\begin{align}J&=\int_0^\infty \frac{\ln(1+x^2)\arctan x}{x(1+x^2)}dx\\ &=\int_0^1 \frac{\ln(1+x^2)\arctan x}{x(1+x^2)}dx+\int_1^\infty \frac{\ln(1+y^2)\arctan y}{y(1+y^2)}dy\\ &\overset{x=\frac{1}{y}}=\int_0^1 \frac{\ln(1+x^2)\arctan x}{x(1+x^2)}dx+\int_0^1 \frac{x\ln\left(\frac{1+x^2}{x^2}\right)\arctan\left( \frac{1}{x}\right)}{1+x^2}dx\\ &=\int_0^1 \frac{\ln(1+x^2)\arctan x}{x}dx-2\int_0^1 \frac{x\ln(1+x^2)\arctan x}{1+x^2}dx+2\int_0^1 \frac{x\ln x\arctan x}{1+x^2}dx+\\ &\frac{\pi}{2}\int_0^1 \frac{x\ln(1+x^2)}{1+x^2}dx-\pi\int_0^1 \frac{x\ln x}{1+x^2}dx\\ &\overset{\text{IBP}}=\int_0^1 \frac{\ln(1+x^2)\arctan x}{x}dx-2\int_0^1 \frac{x\ln(1+x^2)\arctan x}{1+x^2}dx+\\&\Big[\ln(1+x^2)\ln x\arctan x\Big]_0^1-\int_0^1 \frac{\ln(1+x^2)\arctan x}{x}dx-\int_0^1 \frac{\ln(1+x^2)\ln x}{1+x^2}dx+\\&\frac{\pi}{2}\int_0^1 \frac{x\ln(1+x^2)}{1+x^2}dx-\pi\int_0^1 \frac{x\ln x}{1+x^2}dx\\ &=-2\int_0^1 \frac{x\ln(1+x^2)\arctan x}{1+x^2}dx-\int_0^1 \frac{\ln(1+x^2)\ln x}{1+x^2}dx+\frac{\pi}{2}\int_0^1 \frac{x\ln(1+x^2)}{1+x^2}dx-\\&\pi\int_0^1 \frac{x\ln x}{1+x^2}dx\\ K&=\int_0^1 \frac{2x\ln(1+x^2)\arctan x}{1+x^2}dx\\ &\overset{\text{IBP}}=\Big[\ln(1+x^2)^2\arctan x\Big]_0^1-K-\int_0^1 \frac{\ln^2(1+x^2)}{1+x^2}dx\\ K&=\frac{\pi\ln^2 2}{8}-\frac{1}{2}\int_0^1 \frac{\ln^2(1+x^2)}{1+x^2}dx\\ J&=-\frac{\pi\ln^2 2}{8}+\frac{1}{2}\int_0^1 \frac{\ln^2(1+x^2)}{1+x^2}dx-\int_0^1 \frac{\ln(1+x^2)\ln x}{1+x^2}dx+\frac{\pi}{2}\int_0^1 \frac{y\ln(1+y^2)}{1+y^2}dy-\\&\pi\int_0^1 \frac{y\ln y}{1+y^2}dy\\ &\overset{x=y^2}=-\frac{\pi\ln^2 2}{8}+\frac{1}{2}\int_0^1 \frac{\ln^2(1+x^2)}{1+x^2}dx-\int_0^1 \frac{\ln(1+x^2)\ln x}{1+x^2}dx+\frac{\pi}{4}\int_0^1 \frac{\ln(1+x)}{1+x}dx-\\&\frac{\pi}{4}\int_0^1 \frac{\ln x}{1+x}dx\\ &=\frac{1}{2}\int_0^1 \frac{\ln^2(1+y^2)}{1+y^2}dy-\int_0^1 \frac{\ln(1+y^2)\ln y}{1+y^2}dy-\frac{\pi}{4}\int_0^1 \frac{\ln x}{1+x}dx\\ &\overset{y=\tan t}=2\int_0^{\frac{\pi}{4}}\ln^2\left(\cos t\right)dt-2\int_0^{\frac{\pi}{4}}\ln^2\left(\cos t\right)dt+2\int_0^{\frac{\pi}{4}}\ln\left(\cos t\right)\ln\left(\sin t\right)dt-\\&\frac{\pi}{4}\int_0^1 \frac{\ln x}{1+x}dx\\ &=2\int_0^{\frac{\pi}{4}}\ln\left(\cos t\right)\ln\left(\sin t\right)dt-\frac{\pi}{4}\int_0^1 \frac{\ln x}{1+x}dx\\ &=\frac{1}{2}\left(\int_0^{\frac{\pi}{4}}\ln^2(\sin t\cos t)dt-\int_0^{\frac{\pi}{4}}\ln^2\left(\tan u\right)du\right)-\frac{\pi}{4}\int_0^1 \frac{\ln x}{1+x}dx\\ &\overset{u=2t}=\frac{1}{4}\int_0^{\frac{\pi}{2}}\ln^2\left(\frac{\sin u}{2}\right)du-\frac{1}{2}\int_0^{\frac{\pi}{4}}\ln^2\left(\tan u\right)du-\frac{\pi}{4}\int_0^1 \frac{\ln x}{1+x}dx\\ &=\frac{1}{4}\int_0^{\frac{\pi}{2}}\ln^2\left(\sin u\right)du-\frac{\ln 2}{2}\int_0^{\frac{\pi}{2}}\ln\left(\sin u\right)du+\frac{\pi\ln^2 2}{8}-\frac{1}{2}\int_0^{\frac{\pi}{4}}\ln^2\left(\tan u\right)du-\\&\frac{\pi}{4}\int_0^1 \frac{\ln x}{1+x}dx\\ L&=\int_0^{\frac{\pi}{2}}\ln^2\left(\sin u\right)du\\ &=\frac{1}{4}\left(2\int_0^{\frac{\pi}{2}}\ln^2\left(\sin u\right)du+2\int_0^{\frac{\pi}{2}}\ln^2\left(\cos u\right)du\right)\\ &=\frac{1}{4}\left(\int_0^{\frac{\pi}{2}}\ln^2\left(\cos u\sin u\right)du+\int_0^{\frac{\pi}{2}}\ln^2\left(\tan u\right)du\right)\\ &\overset{t=2u}=\frac{1}{4}\left(\frac{1}{2}\int_0^{\pi}\ln^2\left(\frac{\sin t}{2}\right)dt+\int_0^{\frac{\pi}{2}}\ln^2\left(\tan u\right)du\right)\\ &=\frac{1}{8}\int_0^{\pi}\ln^2\left(\sin t\right)dt-\frac{\ln 2}{4}\int_0^{\pi}\ln\left(\sin t\right)dt+\frac{\pi\ln^2 2}{8}+\frac{1}{4}\int_0^{\frac{\pi}{2}}\ln^2\left(\tan u\right)du\\ &=\frac{1}{8}\left(L+\int_{\frac{\pi}{2}}^\pi\ln^2\left(\sin v\right)dv\right)-\frac{\ln 2}{4}\int_0^{\pi}\ln\left(\sin t\right)dt+\frac{\pi\ln^2 2}{8}+\frac{1}{4}\int_0^{\frac{\pi}{2}}\ln^2\left(\tan u\right)du\\ &\overset{t=\pi-v}=\frac{1}{4}L-\frac{\ln 2}{4}\int_0^{\pi}\ln\left(\sin t\right)dt+\frac{\pi\ln^2 2}{8}+\frac{1}{4}\int_0^{\frac{\pi}{2}}\ln^2\left(\tan u\right)du\\ L&=-\frac{\ln 2}{3}\int_0^{\pi}\ln\left(\sin t\right)dt+\frac{\pi\ln^2 2}{6}+\frac{1}{3}\int_0^{\frac{\pi}{2}}\ln^2\left(\tan u\right)du\\ &=-\frac{\ln 2}{3}\int_0^{\frac{\pi}{2}}\ln\left(\sin t\right)dt-\frac{\ln 2}{3}\int_{\frac{\pi}{2}}^{\pi}\ln\left(\sin v\right)dv+\frac{\pi\ln^2 2}{6}+\frac{1}{3}\int_0^{\frac{\pi}{2}}\ln^2\left(\tan u\right)du\\ &\overset{t=\pi-v}=-\frac{2\ln 2}{3}\int_0^{\frac{\pi}{2}}\ln\left(\sin t\right)dt+\frac{\pi\ln^2 2}{6}+\frac{1}{3}\int_0^{\frac{\pi}{2}}\ln^2\left(\tan u\right)du\\ \end{align}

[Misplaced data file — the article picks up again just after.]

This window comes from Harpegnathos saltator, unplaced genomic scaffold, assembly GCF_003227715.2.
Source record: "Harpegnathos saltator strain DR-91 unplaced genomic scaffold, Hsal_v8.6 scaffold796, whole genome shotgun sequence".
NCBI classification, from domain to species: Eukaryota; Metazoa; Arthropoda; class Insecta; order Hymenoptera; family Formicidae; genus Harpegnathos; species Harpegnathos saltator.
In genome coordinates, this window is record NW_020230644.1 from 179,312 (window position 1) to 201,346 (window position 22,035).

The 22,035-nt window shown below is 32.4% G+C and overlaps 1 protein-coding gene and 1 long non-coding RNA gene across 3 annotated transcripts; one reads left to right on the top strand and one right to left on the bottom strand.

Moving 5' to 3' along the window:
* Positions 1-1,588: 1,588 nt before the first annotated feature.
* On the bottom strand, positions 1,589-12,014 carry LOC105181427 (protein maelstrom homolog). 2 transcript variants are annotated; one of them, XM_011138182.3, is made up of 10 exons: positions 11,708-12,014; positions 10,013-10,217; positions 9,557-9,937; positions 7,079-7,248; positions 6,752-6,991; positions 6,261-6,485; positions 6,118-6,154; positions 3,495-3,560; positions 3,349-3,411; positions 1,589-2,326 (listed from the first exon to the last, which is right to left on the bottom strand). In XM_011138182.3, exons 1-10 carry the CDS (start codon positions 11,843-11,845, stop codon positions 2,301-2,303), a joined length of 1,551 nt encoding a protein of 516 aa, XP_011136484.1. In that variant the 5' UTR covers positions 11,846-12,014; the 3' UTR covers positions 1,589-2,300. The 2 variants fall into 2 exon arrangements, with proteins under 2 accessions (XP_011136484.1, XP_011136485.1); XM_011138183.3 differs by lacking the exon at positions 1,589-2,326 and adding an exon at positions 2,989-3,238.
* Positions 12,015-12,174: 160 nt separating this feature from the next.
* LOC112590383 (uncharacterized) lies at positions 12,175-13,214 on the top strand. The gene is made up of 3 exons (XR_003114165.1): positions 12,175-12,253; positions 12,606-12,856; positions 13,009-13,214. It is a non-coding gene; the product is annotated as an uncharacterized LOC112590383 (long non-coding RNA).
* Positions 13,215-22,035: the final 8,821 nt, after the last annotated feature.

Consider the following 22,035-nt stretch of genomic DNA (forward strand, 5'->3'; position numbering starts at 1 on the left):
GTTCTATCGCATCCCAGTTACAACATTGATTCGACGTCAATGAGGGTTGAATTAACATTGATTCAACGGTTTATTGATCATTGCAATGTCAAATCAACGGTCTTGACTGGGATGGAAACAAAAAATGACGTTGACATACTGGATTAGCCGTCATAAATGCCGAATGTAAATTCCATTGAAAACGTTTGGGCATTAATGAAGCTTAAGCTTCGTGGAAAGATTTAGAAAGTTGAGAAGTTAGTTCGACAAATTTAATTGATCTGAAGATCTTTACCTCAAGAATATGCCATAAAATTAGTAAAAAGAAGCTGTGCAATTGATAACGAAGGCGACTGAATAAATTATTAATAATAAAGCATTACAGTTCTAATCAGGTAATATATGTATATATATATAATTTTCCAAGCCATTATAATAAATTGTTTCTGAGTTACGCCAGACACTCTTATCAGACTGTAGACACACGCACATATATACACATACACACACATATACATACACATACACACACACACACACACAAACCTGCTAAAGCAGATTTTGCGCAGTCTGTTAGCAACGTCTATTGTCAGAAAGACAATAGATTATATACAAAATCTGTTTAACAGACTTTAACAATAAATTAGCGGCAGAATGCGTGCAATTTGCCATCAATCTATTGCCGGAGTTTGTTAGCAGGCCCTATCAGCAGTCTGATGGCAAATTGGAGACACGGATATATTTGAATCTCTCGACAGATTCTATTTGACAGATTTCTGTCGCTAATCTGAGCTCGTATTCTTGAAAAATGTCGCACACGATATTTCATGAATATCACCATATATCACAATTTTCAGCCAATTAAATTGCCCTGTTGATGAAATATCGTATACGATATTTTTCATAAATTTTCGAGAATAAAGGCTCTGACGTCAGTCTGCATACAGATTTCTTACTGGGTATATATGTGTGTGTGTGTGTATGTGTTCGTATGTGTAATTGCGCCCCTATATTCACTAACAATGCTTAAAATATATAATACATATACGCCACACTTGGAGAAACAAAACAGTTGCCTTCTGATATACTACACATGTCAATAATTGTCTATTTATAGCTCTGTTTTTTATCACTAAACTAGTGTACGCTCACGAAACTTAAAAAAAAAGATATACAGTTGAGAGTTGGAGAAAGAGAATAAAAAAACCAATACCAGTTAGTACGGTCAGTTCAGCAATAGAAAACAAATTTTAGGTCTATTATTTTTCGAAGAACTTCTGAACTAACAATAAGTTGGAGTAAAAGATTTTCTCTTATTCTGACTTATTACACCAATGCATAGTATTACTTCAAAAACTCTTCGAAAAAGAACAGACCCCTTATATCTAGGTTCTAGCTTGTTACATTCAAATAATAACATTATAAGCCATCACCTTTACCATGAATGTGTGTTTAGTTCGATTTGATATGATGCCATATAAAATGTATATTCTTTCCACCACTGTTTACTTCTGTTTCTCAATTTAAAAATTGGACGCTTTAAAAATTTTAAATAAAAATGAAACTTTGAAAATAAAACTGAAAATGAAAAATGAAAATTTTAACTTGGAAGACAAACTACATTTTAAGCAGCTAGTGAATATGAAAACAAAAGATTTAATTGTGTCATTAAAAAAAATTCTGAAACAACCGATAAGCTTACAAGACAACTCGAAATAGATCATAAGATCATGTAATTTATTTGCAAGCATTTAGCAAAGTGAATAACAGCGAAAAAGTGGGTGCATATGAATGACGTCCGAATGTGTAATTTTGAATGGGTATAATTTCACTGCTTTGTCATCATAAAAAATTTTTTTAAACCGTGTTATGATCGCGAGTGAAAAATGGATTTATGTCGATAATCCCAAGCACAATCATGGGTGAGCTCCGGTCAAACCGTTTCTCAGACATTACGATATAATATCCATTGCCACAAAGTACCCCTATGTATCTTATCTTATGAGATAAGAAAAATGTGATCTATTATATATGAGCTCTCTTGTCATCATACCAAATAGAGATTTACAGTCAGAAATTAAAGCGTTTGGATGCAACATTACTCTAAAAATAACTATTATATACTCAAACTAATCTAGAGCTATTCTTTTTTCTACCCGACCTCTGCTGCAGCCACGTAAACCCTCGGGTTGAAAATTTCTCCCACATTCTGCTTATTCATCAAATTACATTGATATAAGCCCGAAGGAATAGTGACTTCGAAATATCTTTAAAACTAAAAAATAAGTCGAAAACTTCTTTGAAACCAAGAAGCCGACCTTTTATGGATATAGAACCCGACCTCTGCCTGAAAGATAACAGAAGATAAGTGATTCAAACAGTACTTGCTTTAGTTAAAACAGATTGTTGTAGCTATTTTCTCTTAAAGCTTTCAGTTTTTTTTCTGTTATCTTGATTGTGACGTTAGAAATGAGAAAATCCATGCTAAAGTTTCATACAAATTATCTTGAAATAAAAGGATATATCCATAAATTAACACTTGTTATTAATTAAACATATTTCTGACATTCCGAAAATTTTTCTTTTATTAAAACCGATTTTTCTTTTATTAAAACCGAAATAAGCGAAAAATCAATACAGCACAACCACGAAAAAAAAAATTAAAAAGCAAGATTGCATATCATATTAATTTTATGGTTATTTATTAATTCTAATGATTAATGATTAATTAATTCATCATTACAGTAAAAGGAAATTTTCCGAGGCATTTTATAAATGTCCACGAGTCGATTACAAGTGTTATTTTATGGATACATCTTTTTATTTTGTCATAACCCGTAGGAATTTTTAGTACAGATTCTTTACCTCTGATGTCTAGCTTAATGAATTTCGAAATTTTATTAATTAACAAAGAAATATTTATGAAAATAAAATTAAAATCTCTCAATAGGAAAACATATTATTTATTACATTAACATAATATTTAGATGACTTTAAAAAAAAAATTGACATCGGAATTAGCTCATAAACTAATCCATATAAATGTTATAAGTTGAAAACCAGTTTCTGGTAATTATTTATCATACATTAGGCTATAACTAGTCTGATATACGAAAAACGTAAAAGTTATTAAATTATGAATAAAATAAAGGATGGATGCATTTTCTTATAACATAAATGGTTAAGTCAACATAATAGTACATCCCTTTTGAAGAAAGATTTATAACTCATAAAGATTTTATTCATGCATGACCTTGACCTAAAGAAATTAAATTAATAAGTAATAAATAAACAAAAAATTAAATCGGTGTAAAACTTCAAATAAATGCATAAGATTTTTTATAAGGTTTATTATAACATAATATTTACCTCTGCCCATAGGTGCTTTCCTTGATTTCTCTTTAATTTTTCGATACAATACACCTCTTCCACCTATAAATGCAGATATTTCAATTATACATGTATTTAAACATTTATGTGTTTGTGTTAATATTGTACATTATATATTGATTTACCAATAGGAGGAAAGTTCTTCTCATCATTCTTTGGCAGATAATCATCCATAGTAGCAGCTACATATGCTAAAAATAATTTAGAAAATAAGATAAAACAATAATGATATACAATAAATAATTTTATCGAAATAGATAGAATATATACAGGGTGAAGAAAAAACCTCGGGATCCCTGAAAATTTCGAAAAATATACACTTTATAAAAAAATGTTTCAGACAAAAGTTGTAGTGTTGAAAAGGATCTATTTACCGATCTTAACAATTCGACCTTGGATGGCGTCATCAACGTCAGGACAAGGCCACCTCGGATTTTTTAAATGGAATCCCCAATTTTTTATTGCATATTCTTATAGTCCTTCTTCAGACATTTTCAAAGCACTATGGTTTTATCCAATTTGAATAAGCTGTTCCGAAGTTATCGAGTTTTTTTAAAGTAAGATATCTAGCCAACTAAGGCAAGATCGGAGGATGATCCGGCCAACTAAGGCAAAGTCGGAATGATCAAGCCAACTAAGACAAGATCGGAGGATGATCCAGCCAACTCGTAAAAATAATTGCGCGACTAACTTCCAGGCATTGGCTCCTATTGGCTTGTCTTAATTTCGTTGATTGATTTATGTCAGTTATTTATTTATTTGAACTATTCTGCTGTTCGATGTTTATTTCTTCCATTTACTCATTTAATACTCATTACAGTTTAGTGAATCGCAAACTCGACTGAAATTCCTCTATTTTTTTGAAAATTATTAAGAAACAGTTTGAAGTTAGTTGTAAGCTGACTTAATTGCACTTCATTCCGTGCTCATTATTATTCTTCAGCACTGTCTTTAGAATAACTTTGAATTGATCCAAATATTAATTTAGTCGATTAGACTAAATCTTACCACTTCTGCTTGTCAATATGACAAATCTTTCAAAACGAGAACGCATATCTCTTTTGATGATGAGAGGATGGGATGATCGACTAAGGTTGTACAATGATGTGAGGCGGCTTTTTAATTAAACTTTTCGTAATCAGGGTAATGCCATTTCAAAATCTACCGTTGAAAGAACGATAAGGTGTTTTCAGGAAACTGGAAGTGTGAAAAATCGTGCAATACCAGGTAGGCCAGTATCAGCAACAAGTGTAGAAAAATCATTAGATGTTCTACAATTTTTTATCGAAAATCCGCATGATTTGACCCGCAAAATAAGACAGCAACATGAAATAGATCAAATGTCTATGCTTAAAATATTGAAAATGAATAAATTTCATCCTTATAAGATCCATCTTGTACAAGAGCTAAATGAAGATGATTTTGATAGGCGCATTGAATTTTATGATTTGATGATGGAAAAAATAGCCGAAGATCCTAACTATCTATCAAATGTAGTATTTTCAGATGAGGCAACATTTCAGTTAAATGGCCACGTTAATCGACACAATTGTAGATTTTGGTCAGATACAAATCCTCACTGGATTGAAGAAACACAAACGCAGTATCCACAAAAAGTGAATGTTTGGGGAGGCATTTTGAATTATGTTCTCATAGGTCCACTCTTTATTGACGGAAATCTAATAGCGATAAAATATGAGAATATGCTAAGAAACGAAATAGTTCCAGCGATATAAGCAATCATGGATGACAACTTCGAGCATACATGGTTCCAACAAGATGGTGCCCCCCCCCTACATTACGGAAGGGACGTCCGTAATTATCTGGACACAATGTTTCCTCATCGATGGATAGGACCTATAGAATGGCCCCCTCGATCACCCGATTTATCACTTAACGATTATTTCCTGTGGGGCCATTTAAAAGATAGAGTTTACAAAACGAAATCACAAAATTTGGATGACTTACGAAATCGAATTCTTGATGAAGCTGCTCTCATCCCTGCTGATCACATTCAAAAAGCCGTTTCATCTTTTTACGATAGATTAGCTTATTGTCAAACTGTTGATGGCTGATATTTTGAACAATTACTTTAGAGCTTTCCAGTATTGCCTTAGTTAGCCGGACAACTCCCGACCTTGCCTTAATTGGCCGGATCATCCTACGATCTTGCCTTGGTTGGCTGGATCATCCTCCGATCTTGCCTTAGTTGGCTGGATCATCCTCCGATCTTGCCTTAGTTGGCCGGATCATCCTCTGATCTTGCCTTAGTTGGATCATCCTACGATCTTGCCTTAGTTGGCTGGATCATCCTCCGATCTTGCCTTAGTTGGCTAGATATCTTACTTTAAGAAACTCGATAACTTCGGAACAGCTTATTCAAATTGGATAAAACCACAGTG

Therefore,